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Internet freedoms restrained - SOPA/PIPA/OPEN/ACTA/CETA/PrECISE-related updates

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How does this affect non torrent accesses like the old MegaUpload? Does a streamed copy count as a download?

How does this affect non torrent accesses like the old MegaUpload? Does a streamed copy count as a download?
-TaoPhoenix (October 13, 2012, 10:53 PM)
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I saw somewhere something about even having it in RAM would count for some law/regulation/destruction of freedom.

At the end of the day, this all boils down to twisting things for money. The MAFIAA cannot be satisfied. Their greed is infinite. Just look at the numbers they quote. It's insane.

...threatening to move
-tomos (October 13, 2012, 05:45 PM)
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If the powers behind this have arranged it such that the consumer is likely to be stitched up sideways, then "threatening to move" could be infeasible or an empty threat. "Move where" exactly?
-IainB (October 13, 2012, 08:28 PM)
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I see your relevant post above now - I hadn't realised it was discussed here. (I was coming from the Major ISPs to implement "Six strike" rule thread.)

Very revealing.
(Copied from Slashgear sans embedded hyperlinks/images.)
Leaked AT&T training documents reveal anti-piracy plan
Brittany Hillen, Oct 12th 2012   

A leaked batch of AT&T training documents reveal an anti-piracy plan in the books, which includes sending warning notices to flagged accounts. In what seems to be a completely draconian measure, any subscriber who’s account is flagged multiple times for copyright infringement will have access to frequently-visited websites (Facebook? YouTube?) blocked until they complete an online course on copyright. The warning notices will begin on November 28th.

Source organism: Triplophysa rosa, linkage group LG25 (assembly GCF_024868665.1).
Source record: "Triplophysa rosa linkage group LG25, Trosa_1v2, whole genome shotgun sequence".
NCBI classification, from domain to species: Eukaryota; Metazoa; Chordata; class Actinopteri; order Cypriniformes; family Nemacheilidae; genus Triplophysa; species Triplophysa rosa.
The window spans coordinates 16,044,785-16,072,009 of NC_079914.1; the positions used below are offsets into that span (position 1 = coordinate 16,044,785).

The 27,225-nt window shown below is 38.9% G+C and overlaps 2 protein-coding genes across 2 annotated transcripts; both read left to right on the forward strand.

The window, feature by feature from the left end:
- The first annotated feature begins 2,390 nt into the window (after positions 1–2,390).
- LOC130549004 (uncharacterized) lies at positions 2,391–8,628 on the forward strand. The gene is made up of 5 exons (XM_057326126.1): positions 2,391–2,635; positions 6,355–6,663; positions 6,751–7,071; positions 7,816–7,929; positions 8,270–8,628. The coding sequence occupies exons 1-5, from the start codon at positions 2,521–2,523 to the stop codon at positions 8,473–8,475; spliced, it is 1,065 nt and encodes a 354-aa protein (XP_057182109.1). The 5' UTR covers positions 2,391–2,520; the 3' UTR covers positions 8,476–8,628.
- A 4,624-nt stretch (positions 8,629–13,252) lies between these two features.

This comes after the team-up of AT&T, Comcast, Cablevision, Time Warner Cable, and Verizon, who joined ranks with the MPAA and RIAA to form the Center for Copyright Information (CCI). The providers and MPAA/RIAA set out an agreement in which Internet subscribers would receive warnings for downloading copyrighted items. The subscriber will receive several warnings before the provider can then enact a harsher punishment.

None of the five providers have publicly commented on their involvement in the anti-piracy scheme. The leaked AT&T training documents provide the first glimpse into the plan, which is not without (extensive) controversy. The documents explain the upcoming changes to staff, and include this bit of info: “AT&T will not share any personally identifiable information about its customers with content owners until authorized by the customer or required to do so by law.”

An alleged source within the Center for Copyright Information told TorrentFreak that all five providers planned to launch the program on the same day. If true, this means that Verizon, Comcast, Cablevision, and Time Warner customers will begin receiving piracy notices November 28th, in addition to AT&T subscribers. The “online education tutorial on copyright” will be triggered on the fifth or sixth warning notice, at which point access to certain frequently visited websites will be blocked until the tutorial is completed.

[via TorrentFreak]

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CETA appears still to be kicking.

Canada-EU Trade Agreement Replicates ACTA’s Notorious Copyright Provisions


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